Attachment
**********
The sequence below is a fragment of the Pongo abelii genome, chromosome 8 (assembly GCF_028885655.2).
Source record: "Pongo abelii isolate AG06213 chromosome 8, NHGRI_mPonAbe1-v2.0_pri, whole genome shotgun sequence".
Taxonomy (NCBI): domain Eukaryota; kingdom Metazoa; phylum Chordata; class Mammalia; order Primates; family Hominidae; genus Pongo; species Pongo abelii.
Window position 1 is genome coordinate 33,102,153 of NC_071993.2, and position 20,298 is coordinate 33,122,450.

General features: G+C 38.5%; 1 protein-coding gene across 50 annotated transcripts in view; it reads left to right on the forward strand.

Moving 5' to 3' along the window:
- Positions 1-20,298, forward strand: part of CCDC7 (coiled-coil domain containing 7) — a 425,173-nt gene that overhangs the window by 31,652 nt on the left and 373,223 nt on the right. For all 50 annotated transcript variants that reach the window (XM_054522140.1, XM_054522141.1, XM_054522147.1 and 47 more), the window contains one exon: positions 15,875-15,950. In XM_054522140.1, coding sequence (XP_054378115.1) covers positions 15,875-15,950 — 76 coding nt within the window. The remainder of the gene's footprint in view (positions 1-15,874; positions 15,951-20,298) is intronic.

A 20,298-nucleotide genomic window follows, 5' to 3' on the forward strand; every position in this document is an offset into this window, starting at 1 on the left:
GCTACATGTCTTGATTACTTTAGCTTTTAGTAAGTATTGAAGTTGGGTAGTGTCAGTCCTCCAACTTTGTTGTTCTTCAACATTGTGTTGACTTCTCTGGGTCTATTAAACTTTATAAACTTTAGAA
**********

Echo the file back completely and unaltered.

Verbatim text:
The sequence below is a fragment of the Pongo abelii genome, chromosome 8 (assembly GCF_028885655.2).
Source record: "Pongo abelii isolate AG06213 chromosome 8, NHGRI_mPonAbe1-v2.0_pri, whole genome shotgun sequence".
Taxonomy (NCBI): domain Eukaryota; kingdom Metazoa; phylum Chordata; class Mammalia; order Primates; family Hominidae; genus Pongo; species Pongo abelii.
Window position 1 is genome coordinate 33,102,153 of NC_071993.2, and position 20,298 is coordinate 33,122,450.

General features: G+C 38.5%; 1 protein-coding gene across 50 annotated transcripts in view; it reads left to right on the forward strand.

Moving 5' to 3' along the window:
- Positions 1-20,298, forward strand: part of CCDC7 (coiled-coil domain containing 7) — a 425,173-nt gene that overhangs the window by 31,652 nt on the left and 373,223 nt on the right. For all 50 annotated transcript variants that reach the window (XM_054522140.1, XM_054522141.1, XM_054522147.1 and 47 more), the window contains one exon: positions 15,875-15,950. In XM_054522140.1, coding sequence (XP_054378115.1) covers positions 15,875-15,950 — 76 coding nt within the window. The remainder of the gene's footprint in view (positions 1-15,874; positions 15,951-20,298) is intronic.

A 20,298-nucleotide genomic window follows, 5' to 3' on the forward strand; every position in this document is an offset into this window, starting at 1 on the left:
GCTACATGTCTTGATTACTTTAGCTTTTAGTAAGTATTGAAGTTGGGTAGTGTCAGTCCTCCAACTTTGTTGTTCTTCAACATTGTGTTGACTTCTCTGGGTCTATTAAACTTTATAAACTTTAGAA